4. Soon after the Commissioners Act was brought into force the State Government in exercise of its powers under Section 3 Sub-section (4) issued a notification dated 5th September 1958 which was in the following terms:

Bombay Commissioners of Divisions Act (Bom. VIII of 1958), Section 3(4) - Notfn. No. LAQ. 2558/V. In exercise of the powers conferred by Sub-section (4) of Section 3 of the said Act, the Government of Bombay has conferred and imposed on the Commissioner concerned the powers and duties under the enactments hereinafter specified and for that purpose has added to and specified in the Schedule to the said Act the following adaptations and modifications in those enactments by way of amendment, as follows:

The Land Acquisition Act, 1894 (I of 1894), in its application to the Vidarbha Region of the State of Bombay.

1. In Section 4-

(i) in Sub-section (1), after the words 'appropriate Government' the words or the Commissioner shall be inserted.

(ii) in Sub-section (2), after the words 'such Government' the words 'or, as the case may be, by the Commissioner' shall be inserted.

2. In Section 5A, in Sub-section (2), after the words 'appropriate Government' where they occur at two places the words 'or, as the case may be, of the Commissioner' shall be inserted.

3. In Section 6-

(i) in Sub-section (1)-

(a)after the words 'appropriate Government' the words 'or, as the case may be, the Commissioner' shall be inserted.

(b)after the words 'its orders' the words 'or, as the case may be, under the signature of the Commissioner' shall be inserted.

(ii)In Sub-section (3), after the words 'appropriate Government' the words 'or, as the case may be, the Commissioner' shall be inserted.

4. In Section 7, after the words 'in this behalf the words 'or, as the case may be, the Commissioner' shall be inserted.

5. In Section 17-

(i) in Sub-section (1), after the words 'appropriate Government' the words 'or, the Commissioner' shall be inserted; (ii) in Sub-section (2)-

(a)after the words 'the State Government' the words 'or the Commissioner' shall be inserted.

(b)after the words 'appropriate Government' the words, 'or, as the case may be, of the Commissioner' shall be inserted;

(iii) in Sub-section (4)-

(a)after the words 'appropriate Government' where they occur at two places, the words 'or, as the case may be, of the Commissioner' shall be inserted;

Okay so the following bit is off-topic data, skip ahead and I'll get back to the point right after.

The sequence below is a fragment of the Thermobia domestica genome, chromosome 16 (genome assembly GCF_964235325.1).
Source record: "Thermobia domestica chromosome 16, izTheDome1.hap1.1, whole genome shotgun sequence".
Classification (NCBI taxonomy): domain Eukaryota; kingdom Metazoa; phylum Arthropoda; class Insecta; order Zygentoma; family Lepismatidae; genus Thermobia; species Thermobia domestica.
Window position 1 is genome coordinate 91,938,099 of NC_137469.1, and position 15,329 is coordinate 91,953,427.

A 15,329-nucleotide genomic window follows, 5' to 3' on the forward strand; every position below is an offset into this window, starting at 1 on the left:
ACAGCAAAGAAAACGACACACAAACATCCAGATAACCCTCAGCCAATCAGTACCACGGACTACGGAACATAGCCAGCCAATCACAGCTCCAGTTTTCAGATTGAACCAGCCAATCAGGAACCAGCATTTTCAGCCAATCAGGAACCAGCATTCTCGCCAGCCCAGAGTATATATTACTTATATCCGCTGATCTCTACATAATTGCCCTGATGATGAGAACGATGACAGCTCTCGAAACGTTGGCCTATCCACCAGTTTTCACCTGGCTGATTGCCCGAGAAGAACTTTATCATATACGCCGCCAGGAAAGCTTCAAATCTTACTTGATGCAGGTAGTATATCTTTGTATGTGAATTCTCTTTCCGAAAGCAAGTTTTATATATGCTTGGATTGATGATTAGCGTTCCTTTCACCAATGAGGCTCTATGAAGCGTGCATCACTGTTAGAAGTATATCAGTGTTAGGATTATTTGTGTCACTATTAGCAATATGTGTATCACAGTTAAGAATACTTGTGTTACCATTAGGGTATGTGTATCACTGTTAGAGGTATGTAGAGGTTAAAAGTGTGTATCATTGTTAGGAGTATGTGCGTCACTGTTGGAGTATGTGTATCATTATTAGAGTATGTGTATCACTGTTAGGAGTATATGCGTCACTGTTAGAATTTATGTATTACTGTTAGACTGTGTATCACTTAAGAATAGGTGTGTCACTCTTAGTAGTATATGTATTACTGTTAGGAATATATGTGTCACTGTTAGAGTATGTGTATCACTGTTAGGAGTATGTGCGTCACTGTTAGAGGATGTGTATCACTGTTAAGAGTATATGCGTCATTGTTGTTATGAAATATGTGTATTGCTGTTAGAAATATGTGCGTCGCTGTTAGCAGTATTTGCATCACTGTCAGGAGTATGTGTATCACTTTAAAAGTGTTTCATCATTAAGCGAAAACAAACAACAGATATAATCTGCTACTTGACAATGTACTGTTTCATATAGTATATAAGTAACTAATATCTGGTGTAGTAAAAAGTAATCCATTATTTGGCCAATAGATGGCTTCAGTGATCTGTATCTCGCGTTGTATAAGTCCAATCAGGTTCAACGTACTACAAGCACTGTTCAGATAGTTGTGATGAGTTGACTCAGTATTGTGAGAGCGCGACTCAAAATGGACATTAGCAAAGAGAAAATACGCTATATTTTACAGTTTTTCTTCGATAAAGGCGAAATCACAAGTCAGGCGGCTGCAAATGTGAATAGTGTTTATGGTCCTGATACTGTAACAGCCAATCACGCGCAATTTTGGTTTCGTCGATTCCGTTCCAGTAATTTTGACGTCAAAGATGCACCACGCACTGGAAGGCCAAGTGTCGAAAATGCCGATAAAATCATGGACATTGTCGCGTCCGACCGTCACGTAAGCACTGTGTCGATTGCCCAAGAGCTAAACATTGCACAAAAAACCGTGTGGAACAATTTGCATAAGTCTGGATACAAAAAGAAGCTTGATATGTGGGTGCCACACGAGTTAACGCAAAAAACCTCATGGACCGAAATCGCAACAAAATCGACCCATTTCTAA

(b)for the words 'it does so direct' the words 'it or he does so direct' shall be substituted;

By this notification various amendments were made in Sections 4, 5 A, 6 and 17 of the Land Acquisition Act and powers and duties which belonged to the State Government under those sections were conferred and imposed on the Commissioners to be exercised and performed by them concurrently with the State Government. It appears that amendments in two other sections of the Land Acquisition Act were left out and the State Government, therefore, issued another notification dated 22nd September 1958 under Section 3 Sub-section (4) amending those sections and conferring and imposing on the Commissioners the powers and duties of the State Government under those sections. It was in exercise of the powers conferred by these two notifications that the Commissioner, Ahmedabad Division, issued the notification dated 2nd September 1959 under Section 4 and the Commissioner, Baroda Division, issued the notification dated 18th August 1961 under Section 6 of the Land Acquisition Act.

5. Now the argument was that Section 3 Sub-section (4) was ultra vires since it involved excessive delegation of legislative power to the State Government which was not permissible to the State Legislature under the authority conferred on it under Articles 245 and 246. The petitioners contended that a wide blanket power to amend any enactment for the time being in force was conferred on the State Government by the State Legislature without laying down any policy or principle to guide the State Government in the exercise of this power and that the State Legislature had, therefore, stripped itself of its essential legislative function and vested it in the State Government and this constituted a constitutionally impermissible delegation. We will presently examine this argument but before we do so, we may point out straightway that if this argument is well-founded, Section 3 Sub-section (4) would be void and with it would also fall the notifications dated 5th September 1958 and 22nd September 1958 issued by the State Government and in that event the notification dated 18th August 1961 issued by the Commissioner, Baroda Division would be without authority and would have to be struck down. But in our view this argument is without force and must be rejected. Our reasons are as follows.